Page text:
[FoRK] (no subject)
andrew at ceruleansystems.com
Mon Mar 15 20:13:14 PST 2004
On Mar 15, 2004, at 6:58 PM, jbone at place.org wrote:
> I doubt, James, on the basis of repeated history, that you have even
> looked in depth at the data you referred us to.
You haven't read it, and your defense is that you doubt I have read it?
Yeah, that's a real winner.
If I hadn't read it, I wouldn't have mentioned it. And I don't know
what this "history" is of not looking at data in depth, but whatever.
For someone who is so wrong so often, you are awfully cocky.
To sum up, on the Department of Labor stuff:
The reason you have no clue what is going on is that the employment
analysis you apparently subscribe to makes certain assumptions that
have generally been true, but which are not true right now per the same
sets of statistics, something they conveniently forget to mention. As
was pointed out and is documented in BLS reports, there has been a
demographic shift underneath the employment and labor markets that has
been significant enough that it is substantially modulating employment
statistics to values that would seem unusual on casual inspection i.e.
without looking at the detailed statistical work. Most of the media
"analysis" of why there are these anomalous statistics (e.g. little job
growth but falling unemployment) has been to propose explanations that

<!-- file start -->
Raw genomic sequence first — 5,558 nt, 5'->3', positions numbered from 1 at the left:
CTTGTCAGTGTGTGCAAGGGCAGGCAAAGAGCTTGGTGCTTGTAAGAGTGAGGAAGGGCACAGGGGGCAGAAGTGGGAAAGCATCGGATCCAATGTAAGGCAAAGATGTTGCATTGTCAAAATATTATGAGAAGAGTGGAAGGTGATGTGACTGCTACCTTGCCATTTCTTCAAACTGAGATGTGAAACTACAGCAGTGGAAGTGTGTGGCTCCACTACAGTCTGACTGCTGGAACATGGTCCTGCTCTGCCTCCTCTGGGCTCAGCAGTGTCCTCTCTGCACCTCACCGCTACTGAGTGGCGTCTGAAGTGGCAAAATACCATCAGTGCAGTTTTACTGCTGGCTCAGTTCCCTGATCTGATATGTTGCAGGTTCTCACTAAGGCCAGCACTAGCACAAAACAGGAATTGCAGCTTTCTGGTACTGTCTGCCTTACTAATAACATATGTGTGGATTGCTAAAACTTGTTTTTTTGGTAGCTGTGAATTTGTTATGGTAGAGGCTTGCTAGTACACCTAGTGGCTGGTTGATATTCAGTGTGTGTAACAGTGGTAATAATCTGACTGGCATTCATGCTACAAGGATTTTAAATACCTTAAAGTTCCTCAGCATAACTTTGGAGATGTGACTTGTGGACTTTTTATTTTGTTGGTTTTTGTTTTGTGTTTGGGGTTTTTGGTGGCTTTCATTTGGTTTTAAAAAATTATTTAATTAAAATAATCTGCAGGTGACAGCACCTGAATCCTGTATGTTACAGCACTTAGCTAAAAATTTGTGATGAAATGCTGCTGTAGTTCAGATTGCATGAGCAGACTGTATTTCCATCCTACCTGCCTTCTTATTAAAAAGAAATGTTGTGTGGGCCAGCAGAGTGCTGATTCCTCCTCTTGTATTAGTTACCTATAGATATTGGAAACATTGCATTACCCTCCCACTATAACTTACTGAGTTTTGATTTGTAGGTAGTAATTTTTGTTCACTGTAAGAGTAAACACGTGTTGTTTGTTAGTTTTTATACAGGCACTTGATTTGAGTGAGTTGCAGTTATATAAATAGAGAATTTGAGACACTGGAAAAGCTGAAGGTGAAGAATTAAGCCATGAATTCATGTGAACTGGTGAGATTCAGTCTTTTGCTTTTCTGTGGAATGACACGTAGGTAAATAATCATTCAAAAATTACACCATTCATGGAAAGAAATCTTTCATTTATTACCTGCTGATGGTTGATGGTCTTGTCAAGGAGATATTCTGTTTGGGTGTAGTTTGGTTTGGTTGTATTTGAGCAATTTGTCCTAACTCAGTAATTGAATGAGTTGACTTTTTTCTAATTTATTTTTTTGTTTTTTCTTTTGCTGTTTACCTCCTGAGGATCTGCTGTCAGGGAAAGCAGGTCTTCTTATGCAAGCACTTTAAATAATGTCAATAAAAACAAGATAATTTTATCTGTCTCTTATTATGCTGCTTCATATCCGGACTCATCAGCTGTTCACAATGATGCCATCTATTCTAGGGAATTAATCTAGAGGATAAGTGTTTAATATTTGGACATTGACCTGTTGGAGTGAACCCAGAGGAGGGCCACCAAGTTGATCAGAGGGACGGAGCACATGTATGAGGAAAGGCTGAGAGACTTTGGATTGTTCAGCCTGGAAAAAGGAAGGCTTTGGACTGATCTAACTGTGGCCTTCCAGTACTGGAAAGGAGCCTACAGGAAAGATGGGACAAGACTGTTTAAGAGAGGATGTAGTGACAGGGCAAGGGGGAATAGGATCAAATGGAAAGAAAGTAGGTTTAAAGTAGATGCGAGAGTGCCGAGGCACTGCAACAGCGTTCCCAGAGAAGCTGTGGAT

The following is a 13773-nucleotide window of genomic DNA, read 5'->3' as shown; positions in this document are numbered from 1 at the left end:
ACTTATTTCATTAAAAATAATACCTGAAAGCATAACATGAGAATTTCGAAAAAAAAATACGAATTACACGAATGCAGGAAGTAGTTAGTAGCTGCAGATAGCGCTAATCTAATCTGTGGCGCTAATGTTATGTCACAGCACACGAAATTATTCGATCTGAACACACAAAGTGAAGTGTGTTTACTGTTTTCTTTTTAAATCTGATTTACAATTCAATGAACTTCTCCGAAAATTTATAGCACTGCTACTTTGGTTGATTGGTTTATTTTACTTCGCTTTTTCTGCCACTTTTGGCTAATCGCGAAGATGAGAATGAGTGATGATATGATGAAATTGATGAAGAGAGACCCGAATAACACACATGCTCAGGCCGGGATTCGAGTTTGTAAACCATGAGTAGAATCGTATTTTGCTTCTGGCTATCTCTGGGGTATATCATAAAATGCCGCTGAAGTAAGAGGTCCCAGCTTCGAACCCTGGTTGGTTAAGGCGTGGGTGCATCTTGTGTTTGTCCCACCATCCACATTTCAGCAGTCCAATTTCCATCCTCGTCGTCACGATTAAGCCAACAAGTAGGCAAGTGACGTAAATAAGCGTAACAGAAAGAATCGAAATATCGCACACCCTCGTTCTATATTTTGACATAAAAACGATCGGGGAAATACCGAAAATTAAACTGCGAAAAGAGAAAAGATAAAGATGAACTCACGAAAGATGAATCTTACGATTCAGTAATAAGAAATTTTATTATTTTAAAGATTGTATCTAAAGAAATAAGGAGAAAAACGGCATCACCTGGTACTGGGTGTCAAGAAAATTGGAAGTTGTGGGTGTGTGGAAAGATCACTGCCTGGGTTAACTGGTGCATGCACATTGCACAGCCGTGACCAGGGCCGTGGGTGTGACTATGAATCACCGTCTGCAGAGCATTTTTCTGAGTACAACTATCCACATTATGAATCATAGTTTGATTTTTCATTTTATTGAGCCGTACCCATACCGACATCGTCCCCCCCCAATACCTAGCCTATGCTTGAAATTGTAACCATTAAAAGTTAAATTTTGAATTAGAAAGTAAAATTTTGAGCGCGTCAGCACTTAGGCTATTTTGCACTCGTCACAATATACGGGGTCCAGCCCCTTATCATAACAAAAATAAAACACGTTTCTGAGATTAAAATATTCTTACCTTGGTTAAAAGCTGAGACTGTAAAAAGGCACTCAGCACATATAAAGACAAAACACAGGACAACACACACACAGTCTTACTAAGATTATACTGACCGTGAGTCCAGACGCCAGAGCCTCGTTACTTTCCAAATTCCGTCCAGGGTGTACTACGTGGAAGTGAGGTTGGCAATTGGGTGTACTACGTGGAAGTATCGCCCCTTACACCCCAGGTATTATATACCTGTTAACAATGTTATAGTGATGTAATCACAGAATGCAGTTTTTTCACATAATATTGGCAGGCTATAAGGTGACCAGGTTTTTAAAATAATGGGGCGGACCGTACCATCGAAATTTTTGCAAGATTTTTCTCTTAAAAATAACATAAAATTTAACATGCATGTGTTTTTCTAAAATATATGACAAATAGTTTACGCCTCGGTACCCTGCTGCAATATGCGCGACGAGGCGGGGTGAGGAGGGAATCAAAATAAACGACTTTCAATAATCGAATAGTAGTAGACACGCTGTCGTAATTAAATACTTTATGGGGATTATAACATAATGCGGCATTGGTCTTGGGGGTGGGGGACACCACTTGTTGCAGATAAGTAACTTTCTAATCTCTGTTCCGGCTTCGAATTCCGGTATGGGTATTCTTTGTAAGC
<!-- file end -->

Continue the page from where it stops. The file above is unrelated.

are false by definition if they knew anything about the statistics they
All the following points are from household survey data to keep it
simple, unless I state otherwise:
- just under half-million unemployed who aren't looking for work.
- about 1.7 million are marginally employed (e.g. temps) or
- people who are looking for work, are finding good jobs. if the
people in the above group actually started looking for work now, they
would probably find it. This group accounts for about three-quarters
of the 5.6% unemployment rate.
- the total number of jobs is growing modestly, but the employee pool
is *shrinking*, and at a good clip.
- The business survey numbers don't match the household survey numbers
for employment trends.
To point out the obvious, there is a contraction in the pool of
qualified employees, which is sopping up many of the unemployed people
that are looking for work. There are a lot of interesting demographic
reasons for this, but I'm not going to do all the work for you. On the
upside, this should continue for some time. There are additional
shifts in business assumptions which are causing the apparent
divergence between business surveys and household surveys. The overall
pattern is pretty complicated, as there is a lot of movement in a
number dimensions that should make for some interesting analysis if
anyone cared to try and make projections from it.
If you look at all the numbers in aggregate, there are obvious patterns
and reasons why the numbers are currently what they are. Which was
pointed out in the report, but you can go ahead and continue to get
your economic and employment projections from SoundBite.org.
I still can't figure out where the "job debacle" is in all this; the
situation is better than I expected. The unemployment rate is low,
people can find jobs, and it doesn't require magic math to get this
j. andrew rogers
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